JP Morgan will sell its commodities unit to commodities trading firm Mercuria. As yet we don’t know for how much, and we don’t know exactly when the deal will be finished (though it’s said to be sometime in the third quarter).
But that’s just the business, what looms larger than either of those questions is the person behind it — Blythe Masters.
Her future is as yet unknown.
Wall Street will be watching this closely. Not only is Masters, 44, one of the most powerful women in finance (who became a managing director at JP Morgan at age 28), but she’s also the economist who invented the credit default swap.
“Blythe will be making a decision about her future over the course of the next few months,” said a person familiar with the transaction. “[There’s] still lots to do between now and the close in the 3Q.”
It’s possible that Masters could go along with her business — done deal. And once someone enters the shadowy world of commodities trading firms, it’s rare that they’re ever heard from again.
That goes for Mercuria and any of the firms similar to it — Glencore, Cargill and more. They’re all silent hands moving invisible dials all over the world.
On the other hand, Masters could stay at JP Morgan. Even without her home unit, she’s an institution at the bank and could use her skills to focus on trading commodities futures. She could also move to a unit that operates similarly to the one she pioneered — like the bank’s currency business.
“My guess is firm morale would drop greatly if she left right now,” said one JPM employee. “The bloodletting across Wall Street on the markets side has been so nasty.”
The kind of work that Masters does is capital intensive — you need cold, hard cash. That means that if she wants to keep doing the same thing she’s been doing, going to a hedge fund is unlikely.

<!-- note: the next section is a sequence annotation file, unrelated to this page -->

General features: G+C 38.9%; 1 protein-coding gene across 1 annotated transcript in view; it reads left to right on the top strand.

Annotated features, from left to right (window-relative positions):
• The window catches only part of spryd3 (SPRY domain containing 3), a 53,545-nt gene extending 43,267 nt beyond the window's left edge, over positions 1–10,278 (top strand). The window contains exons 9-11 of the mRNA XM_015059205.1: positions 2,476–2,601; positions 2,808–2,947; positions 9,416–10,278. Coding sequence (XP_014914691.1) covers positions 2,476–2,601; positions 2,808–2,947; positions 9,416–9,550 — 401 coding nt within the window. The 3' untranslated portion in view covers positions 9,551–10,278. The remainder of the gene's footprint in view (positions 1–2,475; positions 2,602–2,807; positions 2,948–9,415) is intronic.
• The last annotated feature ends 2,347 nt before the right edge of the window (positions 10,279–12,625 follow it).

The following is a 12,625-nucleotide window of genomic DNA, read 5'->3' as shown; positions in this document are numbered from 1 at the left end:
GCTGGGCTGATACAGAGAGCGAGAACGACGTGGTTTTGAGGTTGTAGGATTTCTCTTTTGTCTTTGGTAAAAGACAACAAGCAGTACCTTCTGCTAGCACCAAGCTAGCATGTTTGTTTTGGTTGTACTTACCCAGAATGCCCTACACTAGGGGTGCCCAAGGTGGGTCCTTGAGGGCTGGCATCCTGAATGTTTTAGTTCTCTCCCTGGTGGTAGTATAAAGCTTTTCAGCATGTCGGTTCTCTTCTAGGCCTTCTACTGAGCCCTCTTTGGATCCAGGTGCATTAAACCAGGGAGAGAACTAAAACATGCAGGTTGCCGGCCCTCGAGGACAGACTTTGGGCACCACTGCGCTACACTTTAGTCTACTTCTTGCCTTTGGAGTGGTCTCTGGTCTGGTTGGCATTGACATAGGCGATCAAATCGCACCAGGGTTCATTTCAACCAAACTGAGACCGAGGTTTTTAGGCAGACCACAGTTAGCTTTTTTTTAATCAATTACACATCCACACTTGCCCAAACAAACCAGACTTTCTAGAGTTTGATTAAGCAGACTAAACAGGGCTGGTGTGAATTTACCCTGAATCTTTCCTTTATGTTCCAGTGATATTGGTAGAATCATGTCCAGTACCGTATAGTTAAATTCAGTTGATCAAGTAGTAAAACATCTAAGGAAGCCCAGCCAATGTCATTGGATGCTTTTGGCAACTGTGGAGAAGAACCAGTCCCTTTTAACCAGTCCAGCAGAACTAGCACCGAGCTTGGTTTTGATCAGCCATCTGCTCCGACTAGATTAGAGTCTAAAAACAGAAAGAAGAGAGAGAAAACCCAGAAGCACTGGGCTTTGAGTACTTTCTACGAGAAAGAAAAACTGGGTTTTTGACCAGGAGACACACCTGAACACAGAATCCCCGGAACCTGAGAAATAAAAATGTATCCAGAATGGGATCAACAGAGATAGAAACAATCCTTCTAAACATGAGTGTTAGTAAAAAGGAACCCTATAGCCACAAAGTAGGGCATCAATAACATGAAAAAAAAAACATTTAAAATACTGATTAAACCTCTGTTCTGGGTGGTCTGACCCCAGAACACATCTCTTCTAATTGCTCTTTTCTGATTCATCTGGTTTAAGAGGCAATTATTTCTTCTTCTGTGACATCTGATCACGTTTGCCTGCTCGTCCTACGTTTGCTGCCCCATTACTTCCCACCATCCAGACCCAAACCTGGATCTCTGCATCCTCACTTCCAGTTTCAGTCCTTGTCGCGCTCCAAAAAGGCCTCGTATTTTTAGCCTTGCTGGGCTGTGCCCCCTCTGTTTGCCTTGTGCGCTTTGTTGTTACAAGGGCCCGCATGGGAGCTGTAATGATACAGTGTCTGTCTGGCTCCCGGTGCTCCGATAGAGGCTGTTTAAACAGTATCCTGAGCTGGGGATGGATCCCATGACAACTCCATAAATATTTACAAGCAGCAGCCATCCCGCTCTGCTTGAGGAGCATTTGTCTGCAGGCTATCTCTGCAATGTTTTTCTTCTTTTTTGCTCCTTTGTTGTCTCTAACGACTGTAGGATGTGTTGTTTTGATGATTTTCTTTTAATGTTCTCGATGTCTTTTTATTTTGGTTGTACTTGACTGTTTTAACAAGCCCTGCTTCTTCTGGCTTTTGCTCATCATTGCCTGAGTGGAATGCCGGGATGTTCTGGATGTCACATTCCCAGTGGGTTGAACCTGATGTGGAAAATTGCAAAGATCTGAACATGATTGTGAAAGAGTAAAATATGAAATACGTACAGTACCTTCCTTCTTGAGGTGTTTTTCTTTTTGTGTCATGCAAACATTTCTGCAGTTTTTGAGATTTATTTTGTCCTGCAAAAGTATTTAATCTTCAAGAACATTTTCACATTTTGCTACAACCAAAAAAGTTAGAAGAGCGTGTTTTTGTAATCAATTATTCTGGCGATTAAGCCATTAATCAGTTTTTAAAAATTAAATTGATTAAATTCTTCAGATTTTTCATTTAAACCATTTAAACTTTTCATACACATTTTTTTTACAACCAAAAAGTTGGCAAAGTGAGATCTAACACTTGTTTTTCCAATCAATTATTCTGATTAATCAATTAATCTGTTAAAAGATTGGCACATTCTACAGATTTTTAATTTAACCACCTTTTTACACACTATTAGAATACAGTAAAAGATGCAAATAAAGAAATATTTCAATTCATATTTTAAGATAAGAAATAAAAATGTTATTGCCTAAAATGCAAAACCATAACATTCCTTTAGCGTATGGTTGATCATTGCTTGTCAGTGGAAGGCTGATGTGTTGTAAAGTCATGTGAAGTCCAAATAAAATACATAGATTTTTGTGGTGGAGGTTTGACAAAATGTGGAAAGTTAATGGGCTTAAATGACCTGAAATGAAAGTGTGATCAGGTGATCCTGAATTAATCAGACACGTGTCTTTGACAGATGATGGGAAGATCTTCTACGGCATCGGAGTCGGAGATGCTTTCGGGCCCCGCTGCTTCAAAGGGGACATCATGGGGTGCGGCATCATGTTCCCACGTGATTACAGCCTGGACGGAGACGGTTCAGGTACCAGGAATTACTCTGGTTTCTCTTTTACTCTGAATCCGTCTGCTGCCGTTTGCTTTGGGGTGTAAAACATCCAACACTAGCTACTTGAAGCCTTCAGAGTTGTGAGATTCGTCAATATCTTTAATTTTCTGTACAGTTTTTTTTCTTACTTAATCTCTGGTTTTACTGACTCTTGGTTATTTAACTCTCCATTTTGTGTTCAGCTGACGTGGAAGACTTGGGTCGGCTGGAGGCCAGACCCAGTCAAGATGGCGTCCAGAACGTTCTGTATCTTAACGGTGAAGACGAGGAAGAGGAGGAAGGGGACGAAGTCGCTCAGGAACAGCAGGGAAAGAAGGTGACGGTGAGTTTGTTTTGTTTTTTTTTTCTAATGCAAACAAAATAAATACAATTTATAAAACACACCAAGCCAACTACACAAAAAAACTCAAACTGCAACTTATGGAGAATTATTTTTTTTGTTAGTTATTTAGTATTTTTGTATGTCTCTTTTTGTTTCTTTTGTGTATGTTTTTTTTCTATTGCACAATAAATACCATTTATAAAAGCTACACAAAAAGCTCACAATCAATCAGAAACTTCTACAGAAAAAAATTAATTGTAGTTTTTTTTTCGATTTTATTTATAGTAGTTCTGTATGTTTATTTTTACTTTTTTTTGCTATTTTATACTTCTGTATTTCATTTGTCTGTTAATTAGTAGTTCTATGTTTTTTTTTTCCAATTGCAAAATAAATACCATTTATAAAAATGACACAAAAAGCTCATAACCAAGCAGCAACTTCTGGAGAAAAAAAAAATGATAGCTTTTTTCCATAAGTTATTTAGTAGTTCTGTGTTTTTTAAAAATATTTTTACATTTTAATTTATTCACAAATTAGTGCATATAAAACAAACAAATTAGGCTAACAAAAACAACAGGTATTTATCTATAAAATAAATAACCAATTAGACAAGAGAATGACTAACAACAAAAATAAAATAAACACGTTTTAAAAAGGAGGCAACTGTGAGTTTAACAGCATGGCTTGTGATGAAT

An while, most of Wall Street expected Masters to get snapped up in the deal with Mercuria, that doesn’t mean she couldn’t go to another bank.
So would they hire her?
“No idea,” said a source familiar with the situation at Goldman Sachs. “We certainly know her well enough through her work at SIFMA (the Securities Industry and Financial Markets Association).”
Then there’s Jefferies. It’s a smaller bank with no commercial arm. As such, the Federal Reserve has not pressured it to do anything about commodities at all.
As a result the bank has been trying to grow its commodities business.
“Jefferies already had begun to enter the commodity business in a significant way with the creation of their Financial Products subsidiary in 2003,” said one former Jefferies employee. “That group was spun out as CoreCommodity Management, a Jefferies owned commodity fund manager, in 2012. With the acquisition of Bache, a large commodity player, in 2011 at the height of the commodity boom the investment bank made a huge commitment to the space. With other banks scaling back due to Dodd Frank and other concerns, Jefferies might see an opportunity to grab further market share. She would be a logical choice and, despite their smaller stature as a bank there is no question that they are willing to write big checks for key people.”
And Masters would command a big check.
A really, really big check.
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